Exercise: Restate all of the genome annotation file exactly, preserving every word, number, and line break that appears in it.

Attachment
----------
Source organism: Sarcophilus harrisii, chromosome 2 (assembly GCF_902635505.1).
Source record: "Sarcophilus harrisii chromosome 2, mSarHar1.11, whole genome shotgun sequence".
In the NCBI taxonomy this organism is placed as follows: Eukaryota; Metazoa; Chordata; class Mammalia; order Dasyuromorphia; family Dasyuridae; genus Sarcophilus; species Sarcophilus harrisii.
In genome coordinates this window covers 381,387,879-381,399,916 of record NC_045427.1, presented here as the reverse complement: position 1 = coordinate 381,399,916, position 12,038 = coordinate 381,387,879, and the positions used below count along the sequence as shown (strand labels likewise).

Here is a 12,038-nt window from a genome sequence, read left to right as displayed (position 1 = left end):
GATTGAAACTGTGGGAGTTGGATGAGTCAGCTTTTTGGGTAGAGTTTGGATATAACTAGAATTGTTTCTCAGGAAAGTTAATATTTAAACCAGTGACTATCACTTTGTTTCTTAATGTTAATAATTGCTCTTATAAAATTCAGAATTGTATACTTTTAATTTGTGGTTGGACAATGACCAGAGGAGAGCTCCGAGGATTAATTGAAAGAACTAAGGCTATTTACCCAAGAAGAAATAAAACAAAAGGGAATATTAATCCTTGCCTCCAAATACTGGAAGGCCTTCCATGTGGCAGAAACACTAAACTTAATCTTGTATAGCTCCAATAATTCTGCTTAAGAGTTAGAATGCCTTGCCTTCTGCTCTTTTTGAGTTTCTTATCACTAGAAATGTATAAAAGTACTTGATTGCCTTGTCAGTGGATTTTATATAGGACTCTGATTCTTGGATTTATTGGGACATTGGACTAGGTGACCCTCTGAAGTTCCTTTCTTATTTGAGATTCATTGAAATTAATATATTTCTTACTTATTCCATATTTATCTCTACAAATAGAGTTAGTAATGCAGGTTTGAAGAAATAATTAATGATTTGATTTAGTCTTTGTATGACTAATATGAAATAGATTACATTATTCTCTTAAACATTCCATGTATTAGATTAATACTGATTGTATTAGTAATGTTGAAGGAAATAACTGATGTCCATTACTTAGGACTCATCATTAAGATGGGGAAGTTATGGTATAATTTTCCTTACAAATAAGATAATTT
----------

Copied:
Source organism: Sarcophilus harrisii, chromosome 2 (assembly GCF_902635505.1).
Source record: "Sarcophilus harrisii chromosome 2, mSarHar1.11, whole genome shotgun sequence".
In the NCBI taxonomy this organism is placed as follows: Eukaryota; Metazoa; Chordata; class Mammalia; order Dasyuromorphia; family Dasyuridae; genus Sarcophilus; species Sarcophilus harrisii.
In genome coordinates this window covers 381,387,879-381,399,916 of record NC_045427.1, presented here as the reverse complement: position 1 = coordinate 381,399,916, position 12,038 = coordinate 381,387,879, and the positions used below count along the sequence as shown (strand labels likewise).

Here is a 12,038-nt window from a genome sequence, read left to right as displayed (position 1 = left end):
GATTGAAACTGTGGGAGTTGGATGAGTCAGCTTTTTGGGTAGAGTTTGGATATAACTAGAATTGTTTCTCAGGAAAGTTAATATTTAAACCAGTGACTATCACTTTGTTTCTTAATGTTAATAATTGCTCTTATAAAATTCAGAATTGTATACTTTTAATTTGTGGTTGGACAATGACCAGAGGAGAGCTCCGAGGATTAATTGAAAGAACTAAGGCTATTTACCCAAGAAGAAATAAAACAAAAGGGAATATTAATCCTTGCCTCCAAATACTGGAAGGCCTTCCATGTGGCAGAAACACTAAACTTAATCTTGTATAGCTCCAATAATTCTGCTTAAGAGTTAGAATGCCTTGCCTTCTGCTCTTTTTGAGTTTCTTATCACTAGAAATGTATAAAAGTACTTGATTGCCTTGTCAGTGGATTTTATATAGGACTCTGATTCTTGGATTTATTGGGACATTGGACTAGGTGACCCTCTGAAGTTCCTTTCTTATTTGAGATTCATTGAAATTAATATATTTCTTACTTATTCCATATTTATCTCTACAAATAGAGTTAGTAATGCAGGTTTGAAGAAATAATTAATGATTTGATTTAGTCTTTGTATGACTAATATGAAATAGATTACATTATTCTCTTAAACATTCCATGTATTAGATTAATACTGATTGTATTAGTAATGTTGAAGGAAATAACTGATGTCCATTACTTAGGACTCATCATTAAGATGGGGAAGTTATGGTATAATTTTCCTTACAAATAAGATAATTT